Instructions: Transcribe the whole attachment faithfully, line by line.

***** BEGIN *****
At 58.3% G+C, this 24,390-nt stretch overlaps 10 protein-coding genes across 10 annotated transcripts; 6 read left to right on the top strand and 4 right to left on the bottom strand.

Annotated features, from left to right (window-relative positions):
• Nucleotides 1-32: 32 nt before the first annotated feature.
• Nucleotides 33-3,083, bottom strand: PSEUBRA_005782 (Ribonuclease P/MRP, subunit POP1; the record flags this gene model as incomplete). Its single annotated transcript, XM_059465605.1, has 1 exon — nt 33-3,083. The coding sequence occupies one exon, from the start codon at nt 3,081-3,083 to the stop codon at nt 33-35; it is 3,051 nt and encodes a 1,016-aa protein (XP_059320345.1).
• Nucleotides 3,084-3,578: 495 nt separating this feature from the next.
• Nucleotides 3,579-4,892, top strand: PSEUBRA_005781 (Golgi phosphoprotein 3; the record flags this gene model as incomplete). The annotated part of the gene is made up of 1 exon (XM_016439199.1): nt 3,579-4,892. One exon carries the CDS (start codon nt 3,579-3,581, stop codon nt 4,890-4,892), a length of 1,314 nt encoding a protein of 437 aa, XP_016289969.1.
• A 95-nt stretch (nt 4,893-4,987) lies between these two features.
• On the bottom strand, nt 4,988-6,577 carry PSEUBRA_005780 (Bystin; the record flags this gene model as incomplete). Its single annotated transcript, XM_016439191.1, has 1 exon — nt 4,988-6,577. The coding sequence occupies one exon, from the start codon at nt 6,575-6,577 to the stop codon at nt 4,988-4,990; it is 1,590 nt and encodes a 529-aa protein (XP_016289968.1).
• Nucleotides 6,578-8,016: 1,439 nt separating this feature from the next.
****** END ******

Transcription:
At 58.3% G+C, this 24,390-nt stretch overlaps 10 protein-coding genes across 10 annotated transcripts; 6 read left to right on the top strand and 4 right to left on the bottom strand.

Annotated features, from left to right (window-relative positions):
• Nucleotides 1-32: 32 nt before the first annotated feature.
• Nucleotides 33-3,083, bottom strand: PSEUBRA_005782 (Ribonuclease P/MRP, subunit POP1; the record flags this gene model as incomplete). Its single annotated transcript, XM_059465605.1, has 1 exon — nt 33-3,083. The coding sequence occupies one exon, from the start codon at nt 3,081-3,083 to the stop codon at nt 33-35; it is 3,051 nt and encodes a 1,016-aa protein (XP_059320345.1).
• Nucleotides 3,084-3,578: 495 nt separating this feature from the next.
• Nucleotides 3,579-4,892, top strand: PSEUBRA_005781 (Golgi phosphoprotein 3; the record flags this gene model as incomplete). The annotated part of the gene is made up of 1 exon (XM_016439199.1): nt 3,579-4,892. One exon carries the CDS (start codon nt 3,579-3,581, stop codon nt 4,890-4,892), a length of 1,314 nt encoding a protein of 437 aa, XP_016289969.1.
• A 95-nt stretch (nt 4,893-4,987) lies between these two features.
• On the bottom strand, nt 4,988-6,577 carry PSEUBRA_005780 (Bystin; the record flags this gene model as incomplete). Its single annotated transcript, XM_016439191.1, has 1 exon — nt 4,988-6,577. The coding sequence occupies one exon, from the start codon at nt 6,575-6,577 to the stop codon at nt 4,988-4,990; it is 1,590 nt and encodes a 529-aa protein (XP_016289968.1).
• Nucleotides 6,578-8,016: 1,439 nt separating this feature from the next.